A brilliant talk.
A brilliant talk.
My new piece in The National Interest is an analysis of Turkish current events, seen from a slightly more anthropological angle than usual. I identify repeating themes and patterns that underlie Turkish society and politics.
The situation in Turkey is so fluid and unpredictable, that all possibilities are on the table right now. PM Erdogan has been campaigning for months to become president, without actually announcing his candidacy. The opposition has floated a few candidates without any campaigning.
I highly recommend Reuben Silverman’s blog (here) for an incredibly detailed account of the issues and events surrounding the corruption investigations and their larger context — the history of Hizmet versus AKP jostling.
A film by Safak Pavey in which the mothers of the young people killed during the Gezi protests speak.
You can find Eric Meyersson’s fascinating statistical analysis of Turkey’s institutions here. His practical, fact-based approach is a refreshing alternative to news hyperbole.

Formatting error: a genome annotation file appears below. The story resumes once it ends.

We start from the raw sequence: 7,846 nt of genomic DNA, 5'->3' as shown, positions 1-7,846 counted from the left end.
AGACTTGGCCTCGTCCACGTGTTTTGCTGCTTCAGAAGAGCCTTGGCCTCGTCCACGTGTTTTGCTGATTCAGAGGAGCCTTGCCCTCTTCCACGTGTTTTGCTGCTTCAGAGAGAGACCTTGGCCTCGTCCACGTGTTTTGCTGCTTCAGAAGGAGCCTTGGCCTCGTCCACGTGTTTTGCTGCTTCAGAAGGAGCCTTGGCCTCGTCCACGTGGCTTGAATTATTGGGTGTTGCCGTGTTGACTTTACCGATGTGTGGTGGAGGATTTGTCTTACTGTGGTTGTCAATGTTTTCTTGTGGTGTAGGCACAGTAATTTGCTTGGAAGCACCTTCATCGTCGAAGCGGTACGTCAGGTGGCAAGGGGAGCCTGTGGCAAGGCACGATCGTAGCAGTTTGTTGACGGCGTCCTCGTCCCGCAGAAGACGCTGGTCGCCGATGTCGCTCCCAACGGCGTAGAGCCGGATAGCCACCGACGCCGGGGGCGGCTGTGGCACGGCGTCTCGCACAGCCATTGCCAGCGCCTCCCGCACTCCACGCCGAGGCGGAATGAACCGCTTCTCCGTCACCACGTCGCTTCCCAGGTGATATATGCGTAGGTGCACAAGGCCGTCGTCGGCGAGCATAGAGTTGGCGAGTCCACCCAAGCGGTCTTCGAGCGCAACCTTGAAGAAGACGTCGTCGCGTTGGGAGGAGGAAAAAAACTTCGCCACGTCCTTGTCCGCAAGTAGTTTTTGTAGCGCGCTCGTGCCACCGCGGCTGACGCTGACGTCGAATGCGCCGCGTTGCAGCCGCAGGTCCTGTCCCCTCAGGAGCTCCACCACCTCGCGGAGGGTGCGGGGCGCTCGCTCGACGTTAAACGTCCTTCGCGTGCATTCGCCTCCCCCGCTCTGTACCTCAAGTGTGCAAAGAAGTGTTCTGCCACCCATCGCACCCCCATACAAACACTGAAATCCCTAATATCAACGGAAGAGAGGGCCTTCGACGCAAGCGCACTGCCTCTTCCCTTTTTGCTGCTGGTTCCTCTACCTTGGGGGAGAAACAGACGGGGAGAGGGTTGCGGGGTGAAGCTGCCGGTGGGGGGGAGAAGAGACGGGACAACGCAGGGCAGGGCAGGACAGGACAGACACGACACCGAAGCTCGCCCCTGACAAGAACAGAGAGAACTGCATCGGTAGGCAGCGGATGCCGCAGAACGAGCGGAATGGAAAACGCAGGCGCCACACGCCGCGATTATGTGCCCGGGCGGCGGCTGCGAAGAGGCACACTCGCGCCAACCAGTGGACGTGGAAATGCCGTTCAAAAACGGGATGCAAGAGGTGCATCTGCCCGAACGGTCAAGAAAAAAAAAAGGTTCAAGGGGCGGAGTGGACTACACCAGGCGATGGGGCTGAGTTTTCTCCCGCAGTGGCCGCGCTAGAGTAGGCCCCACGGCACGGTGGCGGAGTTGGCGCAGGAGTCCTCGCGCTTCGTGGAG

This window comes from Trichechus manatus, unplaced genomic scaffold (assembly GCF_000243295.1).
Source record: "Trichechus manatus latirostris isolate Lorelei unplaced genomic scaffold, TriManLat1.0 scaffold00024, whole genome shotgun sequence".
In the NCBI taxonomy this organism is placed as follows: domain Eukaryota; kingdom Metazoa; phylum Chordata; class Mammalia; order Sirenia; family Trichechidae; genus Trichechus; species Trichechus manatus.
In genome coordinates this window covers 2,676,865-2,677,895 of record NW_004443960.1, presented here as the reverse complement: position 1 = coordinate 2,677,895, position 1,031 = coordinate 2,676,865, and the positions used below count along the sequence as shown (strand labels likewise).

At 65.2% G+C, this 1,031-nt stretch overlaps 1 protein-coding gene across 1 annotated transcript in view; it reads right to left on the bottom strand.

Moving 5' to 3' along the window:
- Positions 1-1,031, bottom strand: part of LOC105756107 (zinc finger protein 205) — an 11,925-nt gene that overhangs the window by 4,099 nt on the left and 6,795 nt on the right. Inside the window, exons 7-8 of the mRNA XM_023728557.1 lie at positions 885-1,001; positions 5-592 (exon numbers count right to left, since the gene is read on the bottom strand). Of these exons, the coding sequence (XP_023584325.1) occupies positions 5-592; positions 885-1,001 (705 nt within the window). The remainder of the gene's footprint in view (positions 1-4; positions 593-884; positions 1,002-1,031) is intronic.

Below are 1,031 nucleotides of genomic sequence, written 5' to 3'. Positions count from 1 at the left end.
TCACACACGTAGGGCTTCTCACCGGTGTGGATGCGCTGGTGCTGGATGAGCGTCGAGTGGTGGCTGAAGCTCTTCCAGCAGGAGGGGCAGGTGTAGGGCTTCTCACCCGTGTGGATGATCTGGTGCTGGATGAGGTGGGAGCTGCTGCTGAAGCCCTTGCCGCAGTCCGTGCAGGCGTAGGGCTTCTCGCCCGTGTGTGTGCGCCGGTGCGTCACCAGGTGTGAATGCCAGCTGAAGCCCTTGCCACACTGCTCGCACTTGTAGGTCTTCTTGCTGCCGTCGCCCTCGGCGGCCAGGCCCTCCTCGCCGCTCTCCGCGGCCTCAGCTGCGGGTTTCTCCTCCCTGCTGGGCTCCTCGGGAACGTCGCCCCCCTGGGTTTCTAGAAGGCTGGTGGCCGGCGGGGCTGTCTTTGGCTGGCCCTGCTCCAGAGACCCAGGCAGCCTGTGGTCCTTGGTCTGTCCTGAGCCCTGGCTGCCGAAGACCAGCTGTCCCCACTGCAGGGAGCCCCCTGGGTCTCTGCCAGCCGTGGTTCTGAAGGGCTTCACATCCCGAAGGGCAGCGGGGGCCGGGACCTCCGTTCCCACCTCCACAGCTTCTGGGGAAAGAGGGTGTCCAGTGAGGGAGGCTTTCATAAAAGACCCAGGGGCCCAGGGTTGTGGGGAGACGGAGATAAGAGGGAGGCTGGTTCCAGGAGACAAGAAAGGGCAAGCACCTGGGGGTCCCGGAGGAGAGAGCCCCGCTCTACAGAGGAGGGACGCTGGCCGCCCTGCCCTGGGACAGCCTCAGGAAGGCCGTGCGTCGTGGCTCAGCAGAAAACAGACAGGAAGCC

Clear minute-by-minute timeline of December 17, 2013, the day the corruption scandal broke, from the early morning arrests of dozens of people in PM Erdogan’s circle to frantic attempts by Erdogan and others to hide vast quantities of money and beat the rap. Incorporates video footage and wiretap recordings gathered as evidence in the corruption […]
Overall AKP 46% – CHP 28% (with 80% of the vote counted).
Rumor is (based on vehement pre-emptive denials by the people involved) that videos will soon be leaked that show PM Erdogan asking whether it is permissible in Islam for him to order the killing of a politician.
Here’s some useful information about how to get back on Twitter, which has just been banned in Turkey.